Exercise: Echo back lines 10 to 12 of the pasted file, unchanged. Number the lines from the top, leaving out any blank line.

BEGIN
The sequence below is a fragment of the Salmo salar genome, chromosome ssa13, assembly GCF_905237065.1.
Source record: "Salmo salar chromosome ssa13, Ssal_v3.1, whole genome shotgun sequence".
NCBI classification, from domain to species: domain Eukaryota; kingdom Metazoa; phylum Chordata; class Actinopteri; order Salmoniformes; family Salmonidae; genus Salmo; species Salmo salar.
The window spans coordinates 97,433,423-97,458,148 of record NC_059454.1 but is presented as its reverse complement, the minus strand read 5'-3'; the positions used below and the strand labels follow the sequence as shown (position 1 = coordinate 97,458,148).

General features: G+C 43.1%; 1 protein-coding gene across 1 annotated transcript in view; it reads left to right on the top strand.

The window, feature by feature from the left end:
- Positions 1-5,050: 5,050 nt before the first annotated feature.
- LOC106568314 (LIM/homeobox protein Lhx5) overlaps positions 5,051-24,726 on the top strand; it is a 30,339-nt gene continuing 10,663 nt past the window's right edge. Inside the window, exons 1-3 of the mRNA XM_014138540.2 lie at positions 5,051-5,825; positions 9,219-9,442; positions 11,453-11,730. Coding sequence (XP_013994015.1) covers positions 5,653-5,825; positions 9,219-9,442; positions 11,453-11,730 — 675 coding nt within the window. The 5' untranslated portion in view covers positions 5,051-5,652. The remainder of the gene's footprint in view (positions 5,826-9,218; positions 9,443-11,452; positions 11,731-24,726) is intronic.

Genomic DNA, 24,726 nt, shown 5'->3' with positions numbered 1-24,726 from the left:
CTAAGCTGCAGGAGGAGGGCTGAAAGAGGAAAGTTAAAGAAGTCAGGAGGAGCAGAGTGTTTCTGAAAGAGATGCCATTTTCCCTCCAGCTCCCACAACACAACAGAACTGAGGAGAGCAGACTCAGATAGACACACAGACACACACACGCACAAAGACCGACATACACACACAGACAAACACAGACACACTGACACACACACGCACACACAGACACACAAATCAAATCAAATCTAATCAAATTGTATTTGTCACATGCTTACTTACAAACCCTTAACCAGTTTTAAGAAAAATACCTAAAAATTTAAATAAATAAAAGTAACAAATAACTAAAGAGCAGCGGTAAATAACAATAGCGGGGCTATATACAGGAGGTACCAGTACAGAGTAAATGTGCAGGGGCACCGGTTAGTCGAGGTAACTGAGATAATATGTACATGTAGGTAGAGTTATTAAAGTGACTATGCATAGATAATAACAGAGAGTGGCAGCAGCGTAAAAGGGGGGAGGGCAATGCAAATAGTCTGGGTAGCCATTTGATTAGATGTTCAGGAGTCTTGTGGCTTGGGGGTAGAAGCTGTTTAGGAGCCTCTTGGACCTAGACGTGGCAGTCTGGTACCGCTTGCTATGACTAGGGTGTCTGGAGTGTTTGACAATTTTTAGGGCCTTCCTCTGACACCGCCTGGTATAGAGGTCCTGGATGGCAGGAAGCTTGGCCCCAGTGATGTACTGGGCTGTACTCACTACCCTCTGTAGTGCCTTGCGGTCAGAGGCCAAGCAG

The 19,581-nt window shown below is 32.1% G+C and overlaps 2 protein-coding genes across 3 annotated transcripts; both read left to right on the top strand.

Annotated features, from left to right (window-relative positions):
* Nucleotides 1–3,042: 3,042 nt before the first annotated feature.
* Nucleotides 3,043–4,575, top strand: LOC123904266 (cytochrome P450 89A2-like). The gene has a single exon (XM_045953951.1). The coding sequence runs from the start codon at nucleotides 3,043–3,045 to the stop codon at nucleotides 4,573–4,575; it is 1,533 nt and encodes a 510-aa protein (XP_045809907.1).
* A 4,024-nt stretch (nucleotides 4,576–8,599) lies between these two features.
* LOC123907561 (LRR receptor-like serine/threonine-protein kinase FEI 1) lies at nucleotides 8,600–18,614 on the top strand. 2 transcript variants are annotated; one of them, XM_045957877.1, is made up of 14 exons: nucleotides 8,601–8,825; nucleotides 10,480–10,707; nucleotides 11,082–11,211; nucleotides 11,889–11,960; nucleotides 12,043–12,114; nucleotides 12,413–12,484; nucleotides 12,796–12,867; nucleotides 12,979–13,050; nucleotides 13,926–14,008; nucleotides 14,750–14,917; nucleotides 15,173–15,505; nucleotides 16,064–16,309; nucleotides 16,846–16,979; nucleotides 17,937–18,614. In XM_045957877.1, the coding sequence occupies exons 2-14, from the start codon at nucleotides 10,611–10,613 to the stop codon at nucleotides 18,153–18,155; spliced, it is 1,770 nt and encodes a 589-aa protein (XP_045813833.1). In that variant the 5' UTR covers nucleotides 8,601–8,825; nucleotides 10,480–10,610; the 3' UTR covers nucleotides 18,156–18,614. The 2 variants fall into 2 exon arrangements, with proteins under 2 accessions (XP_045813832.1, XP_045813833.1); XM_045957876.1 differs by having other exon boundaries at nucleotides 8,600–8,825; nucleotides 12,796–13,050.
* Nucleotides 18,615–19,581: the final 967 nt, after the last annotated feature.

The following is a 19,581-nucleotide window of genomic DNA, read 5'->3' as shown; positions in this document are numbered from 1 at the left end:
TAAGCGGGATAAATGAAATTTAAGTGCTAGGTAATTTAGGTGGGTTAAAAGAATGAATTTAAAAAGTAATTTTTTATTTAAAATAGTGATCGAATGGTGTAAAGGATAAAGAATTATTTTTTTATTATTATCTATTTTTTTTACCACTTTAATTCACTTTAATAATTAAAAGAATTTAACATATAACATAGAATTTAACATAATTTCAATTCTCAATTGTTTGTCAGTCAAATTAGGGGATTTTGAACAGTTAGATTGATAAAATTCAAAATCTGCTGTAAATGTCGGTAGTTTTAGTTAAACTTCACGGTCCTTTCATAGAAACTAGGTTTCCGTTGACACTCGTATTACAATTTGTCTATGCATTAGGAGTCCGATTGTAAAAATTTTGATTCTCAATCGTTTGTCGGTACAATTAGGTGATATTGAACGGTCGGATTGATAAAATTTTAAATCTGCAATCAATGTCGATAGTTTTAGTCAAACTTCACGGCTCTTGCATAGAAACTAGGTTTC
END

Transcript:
CTAAGCTGCAGGAGGAGGGCTGAAAGAGGAAAGTTAAAGAAGTCAGGAGGAGCAGAGTGTTTCTGAAAGAGATGCCATTTTCCCTCCAGCTCCCACAACACAACAGAACTGAGGAGAGCAGACTCAGATAGACACACAGACACACACACGCACAAAGACCGACATACACACACAGACAAACACAGACACACTGACACACACACGCACACACAGACACACAAATCAAATCAAATCTAATCAAATTGTATTTGTCACATGCTTACTTACAAACCCTTAACCAGTTTTAAGAAAAATACCTAAAAATTTAAATAAATAAAAGTAACAAATAACTAAAGAGCAGCGGTAAATAACAATAGCGGGGCTATATACAGGAGGTACCAGTACAGAGTAAATGTGCAGGGGCACCGGTTAGTCGAGGTAACTGAGATAATATGTACATGTAGGTAGAGTTATTAAAGTGACTATGCATAGATAATAACAGAGAGTGGCAGCAGCGTAAAAGGGGGGAGGGCAATGCAAATAGTCTGGGTAGCCATTTGATTAGATGTTCAGGAGTCTTGTGGCTTGGGGGTAGAAGCTGTTTAGGAGCCTCTTGGACCTAGACGTGGCAGTCTGGTACCGCTTGCTATGACTAGGGTGTCTGGAGTGTTTGACAATTTTTAGGGCCTTCCTCTGACACCGCCTGGTATAGAGGTCCTGGATGGCAGGAAGCTTGGCCCCAGTGATGTACTGGGCTGTACTCACTACCCTCTGTAGTGCCTTGCGGTCAGAGGCCAAGCAG

The 19,581-nt window shown below is 32.1% G+C and overlaps 2 protein-coding genes across 3 annotated transcripts; both read left to right on the top strand.

Annotated features, from left to right (window-relative positions):